As the epidemic of insulin resistance and type 2 diabetes emerges worldwide, there is an urgent need to understand how insulin maintains blood glucose homeostasis at the molecular level. A major function of insulin is to promote glucose uptake into muscle and adipose tissues, a process mediated by the glucose transporter GLUT4. Upon insulin stimulation, GLUT4 is relocated from intracellular storage vesicles to the cell surface through regulated exocytosis. The exocytosis of GLUT4 vesicles requires the SNARE proteins as the core fusion machinery, as well as a group of fusion regulators. Loss-of-function mutations of the SNAREs or fusion regulators abrogate insulin-triggered GLUT4 exocytosis and disrupt blood glucose homeostasis. Moreover, imbalances in the GLUT4 vesicle fusion proteins have been implicated in obesity-associated insulin resistance. While the physiological importance of the SNAREs and fusion regulators is clear, it remains poorly understood how they act in concert to mediate and regulate GLUT4 vesicle fusion. The overall goal of this proposal is to answer this key question using novel and complementary approaches. We will first define the molecular mechanisms and functional interactions of the vesicle fusion proteins using a novel reconstituted fusion system. We will use both recombinant proteins and native proteins isolated from mouse adipocytes. We will then characterize GLUT4 vesicle fusion proteins in 3T3-L1 adipocytes and in adipocytes isolated from knockout mice. Finally, we will determine whether and how the activities of the vesicle fusion proteins are impaired in insulin resistance, using hig fat diet-fed mice as a model system. If successfully accomplished, this research will substantially broaden our knowledge about the regulatory mechanisms of GLUT4 exocytosis. The findings will also shed light upon the diseases associated with glucose imbalances such as insulin resistance and type 2 diabetes, and will facilitate the development of novel strategies for therapeutic intervention.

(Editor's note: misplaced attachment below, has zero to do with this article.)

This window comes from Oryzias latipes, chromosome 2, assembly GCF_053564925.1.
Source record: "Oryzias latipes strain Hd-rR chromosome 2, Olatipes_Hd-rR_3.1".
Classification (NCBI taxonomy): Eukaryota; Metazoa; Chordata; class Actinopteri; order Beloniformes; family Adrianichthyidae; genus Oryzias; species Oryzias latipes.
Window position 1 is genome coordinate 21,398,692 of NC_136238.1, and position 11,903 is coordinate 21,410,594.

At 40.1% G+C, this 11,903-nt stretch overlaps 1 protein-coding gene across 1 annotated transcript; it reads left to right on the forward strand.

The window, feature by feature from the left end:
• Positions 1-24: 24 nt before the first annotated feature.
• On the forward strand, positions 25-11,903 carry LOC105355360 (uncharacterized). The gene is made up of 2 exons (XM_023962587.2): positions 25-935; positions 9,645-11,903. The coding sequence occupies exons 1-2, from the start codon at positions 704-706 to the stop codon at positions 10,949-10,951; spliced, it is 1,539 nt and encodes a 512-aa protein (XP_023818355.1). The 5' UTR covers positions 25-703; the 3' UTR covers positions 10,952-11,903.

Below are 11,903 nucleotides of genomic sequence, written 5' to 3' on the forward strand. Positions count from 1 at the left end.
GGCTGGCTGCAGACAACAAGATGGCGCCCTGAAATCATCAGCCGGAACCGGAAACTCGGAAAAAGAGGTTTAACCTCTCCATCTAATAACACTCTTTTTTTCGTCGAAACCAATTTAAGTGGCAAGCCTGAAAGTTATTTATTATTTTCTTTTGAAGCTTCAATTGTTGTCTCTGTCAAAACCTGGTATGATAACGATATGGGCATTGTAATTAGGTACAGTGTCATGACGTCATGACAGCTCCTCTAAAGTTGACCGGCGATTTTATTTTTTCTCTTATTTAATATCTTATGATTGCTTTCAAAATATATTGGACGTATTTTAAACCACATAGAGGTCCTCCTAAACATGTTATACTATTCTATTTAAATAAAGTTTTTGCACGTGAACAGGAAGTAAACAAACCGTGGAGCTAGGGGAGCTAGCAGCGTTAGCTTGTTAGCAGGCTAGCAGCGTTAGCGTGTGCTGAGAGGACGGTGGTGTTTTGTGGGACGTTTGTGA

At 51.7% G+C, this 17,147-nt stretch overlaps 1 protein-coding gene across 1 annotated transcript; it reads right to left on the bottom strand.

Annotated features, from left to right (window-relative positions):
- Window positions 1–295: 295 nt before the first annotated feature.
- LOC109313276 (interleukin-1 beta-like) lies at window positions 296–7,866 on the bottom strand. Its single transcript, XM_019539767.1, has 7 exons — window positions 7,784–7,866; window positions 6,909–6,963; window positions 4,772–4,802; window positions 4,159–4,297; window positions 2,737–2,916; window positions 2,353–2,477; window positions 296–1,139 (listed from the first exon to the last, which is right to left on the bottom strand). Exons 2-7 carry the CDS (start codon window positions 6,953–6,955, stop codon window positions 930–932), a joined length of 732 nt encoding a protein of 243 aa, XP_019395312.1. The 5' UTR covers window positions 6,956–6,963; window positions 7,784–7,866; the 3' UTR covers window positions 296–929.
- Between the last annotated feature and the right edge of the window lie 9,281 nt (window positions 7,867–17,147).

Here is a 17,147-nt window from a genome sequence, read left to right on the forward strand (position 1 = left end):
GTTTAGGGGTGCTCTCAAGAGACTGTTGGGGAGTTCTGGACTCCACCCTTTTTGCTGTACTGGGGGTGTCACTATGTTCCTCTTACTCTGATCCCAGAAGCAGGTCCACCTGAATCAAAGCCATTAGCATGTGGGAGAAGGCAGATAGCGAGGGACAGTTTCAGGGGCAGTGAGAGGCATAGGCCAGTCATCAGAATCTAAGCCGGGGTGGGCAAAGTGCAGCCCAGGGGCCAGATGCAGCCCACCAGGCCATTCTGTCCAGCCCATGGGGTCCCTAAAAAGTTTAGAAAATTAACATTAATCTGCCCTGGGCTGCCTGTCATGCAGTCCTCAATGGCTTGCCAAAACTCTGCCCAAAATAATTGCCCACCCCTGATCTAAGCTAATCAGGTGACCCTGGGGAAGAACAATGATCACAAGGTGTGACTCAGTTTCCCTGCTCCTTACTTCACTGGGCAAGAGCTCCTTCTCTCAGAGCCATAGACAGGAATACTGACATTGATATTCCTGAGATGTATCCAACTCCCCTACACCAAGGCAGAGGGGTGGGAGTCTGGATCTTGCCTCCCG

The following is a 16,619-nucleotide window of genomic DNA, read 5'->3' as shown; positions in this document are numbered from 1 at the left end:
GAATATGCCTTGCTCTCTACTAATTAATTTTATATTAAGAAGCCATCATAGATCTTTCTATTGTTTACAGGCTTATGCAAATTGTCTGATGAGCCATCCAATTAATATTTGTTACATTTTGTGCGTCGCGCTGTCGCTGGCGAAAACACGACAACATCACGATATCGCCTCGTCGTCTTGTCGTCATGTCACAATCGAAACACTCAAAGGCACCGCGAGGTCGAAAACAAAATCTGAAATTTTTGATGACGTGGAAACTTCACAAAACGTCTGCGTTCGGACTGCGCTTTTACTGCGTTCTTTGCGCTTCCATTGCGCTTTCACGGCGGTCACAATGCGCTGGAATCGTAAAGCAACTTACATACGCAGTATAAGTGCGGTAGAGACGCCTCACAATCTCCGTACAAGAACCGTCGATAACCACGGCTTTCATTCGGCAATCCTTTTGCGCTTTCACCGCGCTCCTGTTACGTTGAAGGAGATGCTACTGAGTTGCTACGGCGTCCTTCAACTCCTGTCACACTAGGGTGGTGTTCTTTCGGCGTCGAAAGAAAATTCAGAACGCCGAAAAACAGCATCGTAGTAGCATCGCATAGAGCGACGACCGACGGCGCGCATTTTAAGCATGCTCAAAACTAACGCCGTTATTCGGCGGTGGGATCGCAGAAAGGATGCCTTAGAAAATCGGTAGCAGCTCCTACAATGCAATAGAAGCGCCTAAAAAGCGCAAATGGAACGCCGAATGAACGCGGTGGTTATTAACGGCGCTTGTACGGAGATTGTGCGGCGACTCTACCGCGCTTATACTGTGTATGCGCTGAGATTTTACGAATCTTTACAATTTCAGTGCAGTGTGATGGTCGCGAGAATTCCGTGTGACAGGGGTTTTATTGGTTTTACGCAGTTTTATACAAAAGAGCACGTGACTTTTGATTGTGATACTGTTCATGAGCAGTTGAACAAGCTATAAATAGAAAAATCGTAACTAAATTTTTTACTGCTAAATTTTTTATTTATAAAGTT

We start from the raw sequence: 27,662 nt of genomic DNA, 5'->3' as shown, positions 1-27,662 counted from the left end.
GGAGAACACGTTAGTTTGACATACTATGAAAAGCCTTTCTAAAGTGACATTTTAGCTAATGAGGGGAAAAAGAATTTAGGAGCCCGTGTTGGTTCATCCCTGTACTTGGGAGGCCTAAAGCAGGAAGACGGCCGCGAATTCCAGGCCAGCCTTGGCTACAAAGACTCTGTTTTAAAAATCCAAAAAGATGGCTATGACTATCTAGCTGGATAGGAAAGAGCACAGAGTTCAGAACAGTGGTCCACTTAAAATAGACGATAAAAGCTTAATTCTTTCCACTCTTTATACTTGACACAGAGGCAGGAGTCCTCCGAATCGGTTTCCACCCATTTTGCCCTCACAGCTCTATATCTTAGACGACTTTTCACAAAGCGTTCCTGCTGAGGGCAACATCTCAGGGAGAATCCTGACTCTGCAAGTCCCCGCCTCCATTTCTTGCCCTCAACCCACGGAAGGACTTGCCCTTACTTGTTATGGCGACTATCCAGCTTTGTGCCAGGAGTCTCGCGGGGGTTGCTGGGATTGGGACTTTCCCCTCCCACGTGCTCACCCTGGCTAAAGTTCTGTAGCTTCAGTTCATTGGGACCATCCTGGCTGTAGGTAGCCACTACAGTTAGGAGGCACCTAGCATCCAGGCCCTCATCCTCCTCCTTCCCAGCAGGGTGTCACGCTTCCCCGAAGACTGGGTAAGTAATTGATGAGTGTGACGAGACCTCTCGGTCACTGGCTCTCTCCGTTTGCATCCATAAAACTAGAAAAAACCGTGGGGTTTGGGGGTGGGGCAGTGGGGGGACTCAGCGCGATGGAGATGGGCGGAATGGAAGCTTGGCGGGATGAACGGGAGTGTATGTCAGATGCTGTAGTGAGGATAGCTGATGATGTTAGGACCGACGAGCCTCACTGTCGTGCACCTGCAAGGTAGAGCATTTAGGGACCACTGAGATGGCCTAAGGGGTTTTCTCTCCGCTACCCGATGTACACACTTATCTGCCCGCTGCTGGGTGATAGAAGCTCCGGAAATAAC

Insulin-triggered exocytosis of the glucose transporter GLUT4 plays a key role in maintaining blood glucose homeostasis. Imbalances in the GLUT4 pathway can give rise to insulin resistance and type 2 diabetes. Knowledge of the protein-protein networks that mediate and regulate GLUT4 exocytosis will shed light upon the pathogenesis of type 2 diabetes and will likely identify novel targets for therapeutic intervention.
|Yu, Haijia; Rathore, Shailendra S; Gulbranson, Daniel R et al. (2014) The N- and C-terminal domains of tomosyn play distinct roles in soluble N-ethylmaleimide-sensitive factor attachment protein receptor binding and fusion regulation. J Biol Chem 289:25571-80|